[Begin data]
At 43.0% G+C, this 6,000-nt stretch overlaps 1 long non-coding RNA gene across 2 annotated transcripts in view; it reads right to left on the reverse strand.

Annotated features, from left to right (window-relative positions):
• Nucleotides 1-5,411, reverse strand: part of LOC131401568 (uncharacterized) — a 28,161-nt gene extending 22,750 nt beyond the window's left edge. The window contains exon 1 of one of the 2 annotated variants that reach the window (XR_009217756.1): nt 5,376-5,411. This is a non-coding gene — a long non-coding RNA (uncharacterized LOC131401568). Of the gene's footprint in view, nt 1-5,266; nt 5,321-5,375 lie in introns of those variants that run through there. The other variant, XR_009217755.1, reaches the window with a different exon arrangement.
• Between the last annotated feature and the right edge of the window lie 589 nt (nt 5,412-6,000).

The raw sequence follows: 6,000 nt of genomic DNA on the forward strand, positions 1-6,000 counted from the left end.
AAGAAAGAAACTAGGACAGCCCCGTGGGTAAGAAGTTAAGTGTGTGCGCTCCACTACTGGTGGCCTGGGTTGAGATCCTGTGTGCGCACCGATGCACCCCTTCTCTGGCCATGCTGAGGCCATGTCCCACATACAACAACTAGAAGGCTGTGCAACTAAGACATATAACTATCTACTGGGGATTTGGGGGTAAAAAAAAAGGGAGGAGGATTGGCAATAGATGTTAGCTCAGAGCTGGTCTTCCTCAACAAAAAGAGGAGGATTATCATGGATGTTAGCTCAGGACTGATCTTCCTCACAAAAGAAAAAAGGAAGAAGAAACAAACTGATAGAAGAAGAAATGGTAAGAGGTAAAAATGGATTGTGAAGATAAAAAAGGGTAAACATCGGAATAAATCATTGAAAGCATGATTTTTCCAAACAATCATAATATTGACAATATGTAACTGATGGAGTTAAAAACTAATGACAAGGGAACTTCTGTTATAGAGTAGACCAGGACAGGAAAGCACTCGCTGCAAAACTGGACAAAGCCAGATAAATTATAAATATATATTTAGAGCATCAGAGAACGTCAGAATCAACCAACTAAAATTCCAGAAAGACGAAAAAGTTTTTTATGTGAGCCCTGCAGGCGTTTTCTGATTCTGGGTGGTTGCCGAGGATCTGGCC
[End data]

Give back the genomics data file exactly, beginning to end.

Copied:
At 43.0% G+C, this 6,000-nt stretch overlaps 1 long non-coding RNA gene across 2 annotated transcripts in view; it reads right to left on the reverse strand.

Annotated features, from left to right (window-relative positions):
• Nucleotides 1-5,411, reverse strand: part of LOC131401568 (uncharacterized) — a 28,161-nt gene extending 22,750 nt beyond the window's left edge. The window contains exon 1 of one of the 2 annotated variants that reach the window (XR_009217756.1): nt 5,376-5,411. This is a non-coding gene — a long non-coding RNA (uncharacterized LOC131401568). Of the gene's footprint in view, nt 1-5,266; nt 5,321-5,375 lie in introns of those variants that run through there. The other variant, XR_009217755.1, reaches the window with a different exon arrangement.
• Between the last annotated feature and the right edge of the window lie 589 nt (nt 5,412-6,000).

The raw sequence follows: 6,000 nt of genomic DNA on the forward strand, positions 1-6,000 counted from the left end.
AAGAAAGAAACTAGGACAGCCCCGTGGGTAAGAAGTTAAGTGTGTGCGCTCCACTACTGGTGGCCTGGGTTGAGATCCTGTGTGCGCACCGATGCACCCCTTCTCTGGCCATGCTGAGGCCATGTCCCACATACAACAACTAGAAGGCTGTGCAACTAAGACATATAACTATCTACTGGGGATTTGGGGGTAAAAAAAAAGGGAGGAGGATTGGCAATAGATGTTAGCTCAGAGCTGGTCTTCCTCAACAAAAAGAGGAGGATTATCATGGATGTTAGCTCAGGACTGATCTTCCTCACAAAAGAAAAAAGGAAGAAGAAACAAACTGATAGAAGAAGAAATGGTAAGAGGTAAAAATGGATTGTGAAGATAAAAAAGGGTAAACATCGGAATAAATCATTGAAAGCATGATTTTTCCAAACAATCATAATATTGACAATATGTAACTGATGGAGTTAAAAACTAATGACAAGGGAACTTCTGTTATAGAGTAGACCAGGACAGGAAAGCACTCGCTGCAAAACTGGACAAAGCCAGATAAATTATAAATATATATTTAGAGCATCAGAGAACGTCAGAATCAACCAACTAAAATTCCAGAAAGACGAAAAAGTTTTTTATGTGAGCCCTGCAGGCGTTTTCTGATTCTGGGTGGTTGCCGAGGATCTGGCC